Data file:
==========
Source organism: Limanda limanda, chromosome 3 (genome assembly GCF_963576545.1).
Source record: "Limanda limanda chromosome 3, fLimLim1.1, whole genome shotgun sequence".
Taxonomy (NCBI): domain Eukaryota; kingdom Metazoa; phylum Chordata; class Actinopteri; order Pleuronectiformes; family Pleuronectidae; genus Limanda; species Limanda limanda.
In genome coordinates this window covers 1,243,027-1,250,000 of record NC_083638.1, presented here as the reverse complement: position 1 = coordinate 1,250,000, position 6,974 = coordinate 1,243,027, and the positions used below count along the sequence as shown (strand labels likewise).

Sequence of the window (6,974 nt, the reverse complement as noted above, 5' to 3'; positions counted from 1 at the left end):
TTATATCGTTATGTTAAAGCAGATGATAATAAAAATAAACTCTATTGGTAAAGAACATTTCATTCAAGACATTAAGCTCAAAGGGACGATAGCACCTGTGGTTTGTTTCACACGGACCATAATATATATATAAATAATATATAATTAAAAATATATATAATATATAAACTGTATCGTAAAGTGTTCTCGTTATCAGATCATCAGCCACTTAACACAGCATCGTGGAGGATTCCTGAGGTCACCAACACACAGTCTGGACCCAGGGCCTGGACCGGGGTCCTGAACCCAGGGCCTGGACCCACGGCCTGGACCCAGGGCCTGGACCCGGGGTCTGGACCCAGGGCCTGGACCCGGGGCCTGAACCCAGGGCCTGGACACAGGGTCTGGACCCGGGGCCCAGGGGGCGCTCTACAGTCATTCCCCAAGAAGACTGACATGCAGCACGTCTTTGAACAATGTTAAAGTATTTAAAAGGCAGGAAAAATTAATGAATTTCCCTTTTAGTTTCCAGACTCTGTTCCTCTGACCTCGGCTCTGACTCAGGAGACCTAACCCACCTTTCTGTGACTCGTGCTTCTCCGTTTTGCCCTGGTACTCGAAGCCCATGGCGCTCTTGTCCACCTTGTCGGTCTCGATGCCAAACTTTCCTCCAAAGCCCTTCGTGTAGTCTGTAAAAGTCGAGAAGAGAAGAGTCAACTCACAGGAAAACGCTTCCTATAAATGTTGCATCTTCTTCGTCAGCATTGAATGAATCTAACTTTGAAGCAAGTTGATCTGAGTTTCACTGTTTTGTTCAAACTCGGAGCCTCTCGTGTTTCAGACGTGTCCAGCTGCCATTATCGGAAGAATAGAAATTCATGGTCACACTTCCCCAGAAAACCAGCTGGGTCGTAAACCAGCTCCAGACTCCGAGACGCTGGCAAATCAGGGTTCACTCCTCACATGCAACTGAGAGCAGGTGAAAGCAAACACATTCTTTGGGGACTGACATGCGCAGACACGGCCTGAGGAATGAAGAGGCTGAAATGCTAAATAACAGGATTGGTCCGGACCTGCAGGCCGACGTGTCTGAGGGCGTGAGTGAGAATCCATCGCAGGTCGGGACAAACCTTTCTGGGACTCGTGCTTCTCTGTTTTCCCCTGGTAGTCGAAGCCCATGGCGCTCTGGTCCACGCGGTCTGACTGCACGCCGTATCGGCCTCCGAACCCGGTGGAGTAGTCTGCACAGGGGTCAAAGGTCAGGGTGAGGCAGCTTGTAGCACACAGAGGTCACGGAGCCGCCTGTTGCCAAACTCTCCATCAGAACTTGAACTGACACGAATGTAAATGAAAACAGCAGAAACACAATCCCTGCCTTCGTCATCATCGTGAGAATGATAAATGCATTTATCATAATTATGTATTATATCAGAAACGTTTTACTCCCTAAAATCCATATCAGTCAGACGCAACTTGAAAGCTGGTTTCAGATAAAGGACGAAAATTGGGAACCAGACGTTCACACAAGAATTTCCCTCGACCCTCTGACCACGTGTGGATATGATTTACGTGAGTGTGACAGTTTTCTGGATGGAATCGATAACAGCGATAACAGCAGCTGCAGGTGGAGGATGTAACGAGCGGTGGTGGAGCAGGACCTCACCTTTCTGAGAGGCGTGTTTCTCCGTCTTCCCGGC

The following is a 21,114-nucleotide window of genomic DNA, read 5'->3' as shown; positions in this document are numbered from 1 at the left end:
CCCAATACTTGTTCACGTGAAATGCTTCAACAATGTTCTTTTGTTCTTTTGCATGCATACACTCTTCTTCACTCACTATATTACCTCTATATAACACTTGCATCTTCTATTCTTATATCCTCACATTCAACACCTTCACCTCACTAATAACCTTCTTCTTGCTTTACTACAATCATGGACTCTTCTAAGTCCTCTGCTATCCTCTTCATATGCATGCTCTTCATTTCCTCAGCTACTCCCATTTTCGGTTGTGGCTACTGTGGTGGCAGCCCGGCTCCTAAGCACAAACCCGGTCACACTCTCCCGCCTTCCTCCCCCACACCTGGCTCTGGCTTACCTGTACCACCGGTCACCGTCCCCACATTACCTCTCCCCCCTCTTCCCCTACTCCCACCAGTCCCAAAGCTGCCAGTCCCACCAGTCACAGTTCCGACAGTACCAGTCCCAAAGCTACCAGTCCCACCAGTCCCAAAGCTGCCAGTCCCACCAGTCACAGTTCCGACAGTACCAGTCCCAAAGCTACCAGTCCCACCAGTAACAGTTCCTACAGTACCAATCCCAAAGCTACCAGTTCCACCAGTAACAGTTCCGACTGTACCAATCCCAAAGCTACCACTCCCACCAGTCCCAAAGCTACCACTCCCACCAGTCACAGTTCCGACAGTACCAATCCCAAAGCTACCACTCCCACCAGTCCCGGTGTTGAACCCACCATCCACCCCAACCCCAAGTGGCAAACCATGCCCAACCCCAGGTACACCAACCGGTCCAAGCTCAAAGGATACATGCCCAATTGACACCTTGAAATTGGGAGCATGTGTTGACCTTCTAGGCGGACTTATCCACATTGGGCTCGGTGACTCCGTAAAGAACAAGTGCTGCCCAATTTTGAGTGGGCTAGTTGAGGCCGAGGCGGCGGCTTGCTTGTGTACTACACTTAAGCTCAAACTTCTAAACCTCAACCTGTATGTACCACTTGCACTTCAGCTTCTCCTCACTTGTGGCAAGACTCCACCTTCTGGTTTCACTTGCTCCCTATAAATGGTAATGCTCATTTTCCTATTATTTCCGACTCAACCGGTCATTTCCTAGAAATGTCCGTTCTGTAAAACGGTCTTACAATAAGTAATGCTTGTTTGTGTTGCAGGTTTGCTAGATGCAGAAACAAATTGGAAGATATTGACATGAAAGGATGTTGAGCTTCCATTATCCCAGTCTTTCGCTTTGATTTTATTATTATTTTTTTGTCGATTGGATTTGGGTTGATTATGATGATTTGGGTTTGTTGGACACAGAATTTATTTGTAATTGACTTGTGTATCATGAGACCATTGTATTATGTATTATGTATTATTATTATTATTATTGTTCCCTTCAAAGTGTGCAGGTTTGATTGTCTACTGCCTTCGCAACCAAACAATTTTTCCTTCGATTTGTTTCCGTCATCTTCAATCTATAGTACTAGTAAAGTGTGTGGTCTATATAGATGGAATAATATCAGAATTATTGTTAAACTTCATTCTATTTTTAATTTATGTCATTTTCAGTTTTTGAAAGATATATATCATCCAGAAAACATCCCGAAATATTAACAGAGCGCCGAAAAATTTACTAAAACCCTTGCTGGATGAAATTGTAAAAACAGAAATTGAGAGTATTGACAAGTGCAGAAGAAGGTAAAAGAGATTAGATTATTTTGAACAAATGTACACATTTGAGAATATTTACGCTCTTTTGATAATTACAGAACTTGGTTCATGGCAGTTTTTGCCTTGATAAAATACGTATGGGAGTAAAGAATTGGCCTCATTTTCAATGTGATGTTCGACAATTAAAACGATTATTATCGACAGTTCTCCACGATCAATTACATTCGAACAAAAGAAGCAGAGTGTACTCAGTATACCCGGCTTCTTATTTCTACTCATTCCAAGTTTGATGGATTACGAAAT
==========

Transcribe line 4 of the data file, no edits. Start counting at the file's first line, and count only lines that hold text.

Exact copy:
In genome coordinates this window covers 1,243,027-1,250,000 of record NC_083638.1, presented here as the reverse complement: position 1 = coordinate 1,250,000, position 6,974 = coordinate 1,243,027, and the positions used below count along the sequence as shown (strand labels likewise).